For weight loss, the importance of breakfast has come into question lately and the unfolding research may play a role in cancer prevention. Knowing what strategies are effective for weight loss is important because too much body fat increases risk for eight cancers, as well as decreasing risk for other chronic diseases.
Health professionals commonly recommend eating breakfast as one important strategy for getting to and staying a healthy weight. That advice has been based largely on observational and population studies that show people who don’t regularly eat breakfast have a higher risk for obesity, type 2 diabetes and heart disease.
But evidence has not been clear whether eating breakfast is a cause of better health or it’s only an indicator of a healthy lifestyle. Now, two new studies published in the American Journal of Clinical Nutrition investigate specific outcomes of breakfast on a group of people over a series of months.
One study looked at whether giving a recommendation to eat or skip breakfast for weight loss was effective in helping overweight and obese adults lose weight. Researchers randomly assigned about 300 overweight people to one of three groups: breakfast, no breakfast or control (no recommendation on breakfast).
All participants received a handout on healthy eating (no mention of breakfast). The breakfast group was instructed to eat breakfast before 10 am every day along with a list of healthy breakfast foods. The no breakfast group was instructed not to eat any food or caloric beverages before 11 am.
At the end of 16 weeks there was no significant difference in weight loss between the breakfast eaters or skippers. Compliance was reportedly high with about 93% of participants saying they followed the breakfast/no breakfast recommendations. The authors point out that they did not test breakfast type or timing on weight loss, and you may need a longer amount of time to detect weight loss. They also did not look at metabolic factors.
The second study did investigate metabolism, finding that there was no significant difference in resting metabolic rate, appetite, body fat or markers of heart health between breakfast eaters or fasters. The study lasted six weeks. Named the Bath Breakfast Project, this trial included 33 lean women and men, with an average BMI of 22. Participants were randomly assigned to either eat a breakfast of at least 700 calories or to not eat or drink anything caloric before noon.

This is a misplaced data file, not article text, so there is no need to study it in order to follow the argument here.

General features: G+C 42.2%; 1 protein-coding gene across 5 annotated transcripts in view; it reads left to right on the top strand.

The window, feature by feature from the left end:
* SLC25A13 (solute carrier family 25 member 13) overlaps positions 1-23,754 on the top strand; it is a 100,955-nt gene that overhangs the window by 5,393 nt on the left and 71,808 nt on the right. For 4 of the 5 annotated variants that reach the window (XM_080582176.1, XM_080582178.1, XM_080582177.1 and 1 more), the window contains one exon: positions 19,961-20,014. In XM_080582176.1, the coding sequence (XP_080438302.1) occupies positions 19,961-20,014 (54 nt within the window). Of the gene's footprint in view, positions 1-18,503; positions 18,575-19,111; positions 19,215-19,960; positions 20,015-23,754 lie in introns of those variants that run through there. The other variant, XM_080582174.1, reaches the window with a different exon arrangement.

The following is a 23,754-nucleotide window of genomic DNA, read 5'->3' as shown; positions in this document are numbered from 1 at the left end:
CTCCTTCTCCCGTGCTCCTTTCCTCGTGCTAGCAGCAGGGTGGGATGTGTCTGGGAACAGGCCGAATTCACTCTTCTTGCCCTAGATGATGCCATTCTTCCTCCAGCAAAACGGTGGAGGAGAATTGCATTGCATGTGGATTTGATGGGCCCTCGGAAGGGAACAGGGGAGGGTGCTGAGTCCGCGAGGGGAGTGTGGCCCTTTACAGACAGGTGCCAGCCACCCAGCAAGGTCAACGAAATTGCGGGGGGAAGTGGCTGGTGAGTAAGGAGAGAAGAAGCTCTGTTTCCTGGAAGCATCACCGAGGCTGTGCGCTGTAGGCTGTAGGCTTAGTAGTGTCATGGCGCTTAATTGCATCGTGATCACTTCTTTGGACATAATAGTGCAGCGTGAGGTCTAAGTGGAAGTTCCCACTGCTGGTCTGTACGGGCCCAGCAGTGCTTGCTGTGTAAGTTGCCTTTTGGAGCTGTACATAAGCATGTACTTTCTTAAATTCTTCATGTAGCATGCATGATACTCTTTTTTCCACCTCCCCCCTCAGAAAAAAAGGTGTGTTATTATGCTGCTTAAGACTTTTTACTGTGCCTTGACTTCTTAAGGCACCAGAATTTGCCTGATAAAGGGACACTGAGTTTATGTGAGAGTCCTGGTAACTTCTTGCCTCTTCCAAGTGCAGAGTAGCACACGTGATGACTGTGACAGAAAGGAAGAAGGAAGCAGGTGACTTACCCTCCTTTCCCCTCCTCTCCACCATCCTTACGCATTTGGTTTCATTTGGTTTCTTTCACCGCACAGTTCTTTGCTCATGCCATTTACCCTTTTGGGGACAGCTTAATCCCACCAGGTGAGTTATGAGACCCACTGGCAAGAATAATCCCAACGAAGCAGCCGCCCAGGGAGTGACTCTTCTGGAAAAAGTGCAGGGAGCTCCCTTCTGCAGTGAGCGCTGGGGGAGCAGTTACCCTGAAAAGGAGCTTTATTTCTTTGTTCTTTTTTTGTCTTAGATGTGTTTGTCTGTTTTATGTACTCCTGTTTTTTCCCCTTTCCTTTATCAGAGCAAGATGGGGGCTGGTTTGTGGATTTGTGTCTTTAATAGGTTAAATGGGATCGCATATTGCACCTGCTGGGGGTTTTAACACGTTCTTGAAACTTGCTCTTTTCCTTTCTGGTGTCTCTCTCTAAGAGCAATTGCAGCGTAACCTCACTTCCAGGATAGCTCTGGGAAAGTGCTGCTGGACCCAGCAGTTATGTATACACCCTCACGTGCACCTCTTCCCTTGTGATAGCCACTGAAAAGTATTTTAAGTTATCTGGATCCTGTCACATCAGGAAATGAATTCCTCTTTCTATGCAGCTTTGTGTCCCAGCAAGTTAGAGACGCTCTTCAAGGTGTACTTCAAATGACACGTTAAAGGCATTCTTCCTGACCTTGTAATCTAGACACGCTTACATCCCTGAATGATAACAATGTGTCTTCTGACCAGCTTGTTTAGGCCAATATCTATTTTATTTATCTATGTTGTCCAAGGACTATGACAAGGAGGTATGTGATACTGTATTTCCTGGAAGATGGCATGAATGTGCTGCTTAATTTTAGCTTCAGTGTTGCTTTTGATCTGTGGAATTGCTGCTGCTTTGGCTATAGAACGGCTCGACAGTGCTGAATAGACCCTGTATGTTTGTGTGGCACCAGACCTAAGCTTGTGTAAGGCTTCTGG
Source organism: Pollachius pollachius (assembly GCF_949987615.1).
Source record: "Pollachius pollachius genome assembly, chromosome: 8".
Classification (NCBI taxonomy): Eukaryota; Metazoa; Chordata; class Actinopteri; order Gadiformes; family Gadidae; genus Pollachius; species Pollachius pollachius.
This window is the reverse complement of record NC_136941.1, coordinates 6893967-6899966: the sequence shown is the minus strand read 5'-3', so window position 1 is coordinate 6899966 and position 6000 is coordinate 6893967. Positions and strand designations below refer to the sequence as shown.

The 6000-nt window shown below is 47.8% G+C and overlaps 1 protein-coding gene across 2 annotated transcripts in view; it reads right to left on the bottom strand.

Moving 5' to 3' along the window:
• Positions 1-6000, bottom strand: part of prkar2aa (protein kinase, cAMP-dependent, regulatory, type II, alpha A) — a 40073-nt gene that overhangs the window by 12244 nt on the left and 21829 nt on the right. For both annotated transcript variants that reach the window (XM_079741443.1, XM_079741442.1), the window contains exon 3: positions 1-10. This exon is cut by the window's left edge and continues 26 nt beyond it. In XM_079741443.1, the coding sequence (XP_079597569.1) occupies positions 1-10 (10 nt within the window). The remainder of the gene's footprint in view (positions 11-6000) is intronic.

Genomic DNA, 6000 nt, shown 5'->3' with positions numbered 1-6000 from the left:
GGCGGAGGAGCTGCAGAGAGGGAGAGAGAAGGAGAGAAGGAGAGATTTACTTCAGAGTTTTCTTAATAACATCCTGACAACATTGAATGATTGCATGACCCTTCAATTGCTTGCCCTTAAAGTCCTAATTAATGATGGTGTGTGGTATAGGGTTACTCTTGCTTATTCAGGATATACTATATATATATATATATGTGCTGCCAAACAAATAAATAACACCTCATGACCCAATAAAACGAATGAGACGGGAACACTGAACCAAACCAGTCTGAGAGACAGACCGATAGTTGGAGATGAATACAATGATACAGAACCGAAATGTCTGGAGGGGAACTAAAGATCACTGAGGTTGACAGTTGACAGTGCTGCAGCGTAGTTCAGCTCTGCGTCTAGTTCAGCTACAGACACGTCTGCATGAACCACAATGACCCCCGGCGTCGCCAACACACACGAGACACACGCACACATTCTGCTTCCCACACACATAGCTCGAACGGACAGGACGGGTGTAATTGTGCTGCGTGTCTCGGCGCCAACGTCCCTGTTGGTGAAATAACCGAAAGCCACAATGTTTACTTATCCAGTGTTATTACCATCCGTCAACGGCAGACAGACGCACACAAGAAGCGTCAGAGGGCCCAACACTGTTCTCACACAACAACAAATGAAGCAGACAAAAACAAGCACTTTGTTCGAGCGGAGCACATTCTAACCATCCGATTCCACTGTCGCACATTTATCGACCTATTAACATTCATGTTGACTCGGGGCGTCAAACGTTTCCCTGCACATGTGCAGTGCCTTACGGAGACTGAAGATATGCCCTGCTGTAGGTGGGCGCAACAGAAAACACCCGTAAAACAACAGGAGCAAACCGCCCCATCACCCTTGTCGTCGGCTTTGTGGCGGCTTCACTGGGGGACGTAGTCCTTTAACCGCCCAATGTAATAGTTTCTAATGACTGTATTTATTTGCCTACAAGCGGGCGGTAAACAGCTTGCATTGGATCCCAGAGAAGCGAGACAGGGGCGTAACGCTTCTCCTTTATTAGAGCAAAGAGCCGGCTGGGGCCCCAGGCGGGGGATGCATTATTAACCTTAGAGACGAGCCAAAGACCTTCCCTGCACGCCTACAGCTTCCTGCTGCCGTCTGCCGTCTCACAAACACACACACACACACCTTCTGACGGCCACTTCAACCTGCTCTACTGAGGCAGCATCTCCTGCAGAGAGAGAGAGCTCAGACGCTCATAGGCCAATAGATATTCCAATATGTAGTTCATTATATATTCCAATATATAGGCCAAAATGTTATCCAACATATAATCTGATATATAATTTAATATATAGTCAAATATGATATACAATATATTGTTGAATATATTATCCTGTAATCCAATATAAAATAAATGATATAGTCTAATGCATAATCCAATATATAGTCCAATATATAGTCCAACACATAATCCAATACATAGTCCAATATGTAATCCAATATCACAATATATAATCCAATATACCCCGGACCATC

The breakfast group did burn more calories through light physical activity in the morning, but they also ate more calories than the no breakfast group. The breakfast group showed more stable blood sugar in the afternoon and evening than the breakfast fasters.
The authors note that more research is needed in overweight, less healthy and less physically active people to determine if metabolic responses are similar to this study.
The Breakfast Outcome
The fact that these studies are trials makes them notable. And they add to the understanding of how breakfast may affect weight, health and potential cancer risk. But there is still a lot more research needed when it comes to breakfast and weight control.
And for reducing risk of cancer, there are many potential benefits to eating that morning meal. A typical breakfast contributes fiber and whole grains, which help prevent colorectal cancer. Breakfast also offers options to add fruit, which contains numerous protective compounds and also links to reduce risk of oral cancers.
Most Americans, kids and adults, are currently not consuming the recommended amounts of fruits and vegetables. Breakfast offers one more opportunity to do this.
For those who don’t like to eat breakfast, these studies do suggest that there’s no harm for weight loss or metabolism in skipping that morning meal. Many can find a way to take in all the nutrients and healthful plant foods, without overeating, that are part of a cancer protective diet.
Emily J Dhurandhar et al. “The effectiveness of breakfast recommendations on weight loss: a randomized controlled trial.” Am J Clin Nutr August 2014 ajcn.089573.
This study was supported by the National Institute of Diabetes and Digestive and Kidney Diseases; the National Heart, Lung, and Blood Institute; Clinical and Translational Research Award grant ; and The Nordea Foundation, a foundation in Denmark giving health-related grants to promote public well-being.
James A Betts et al. “The causal role of breakfast in energy balance and health: a randomized controlled trial in lean adults.” Am J Clin Nutr August 2014 ajcn.083402
This study was funded by the Biotechnology and Biological Sciences Research Council.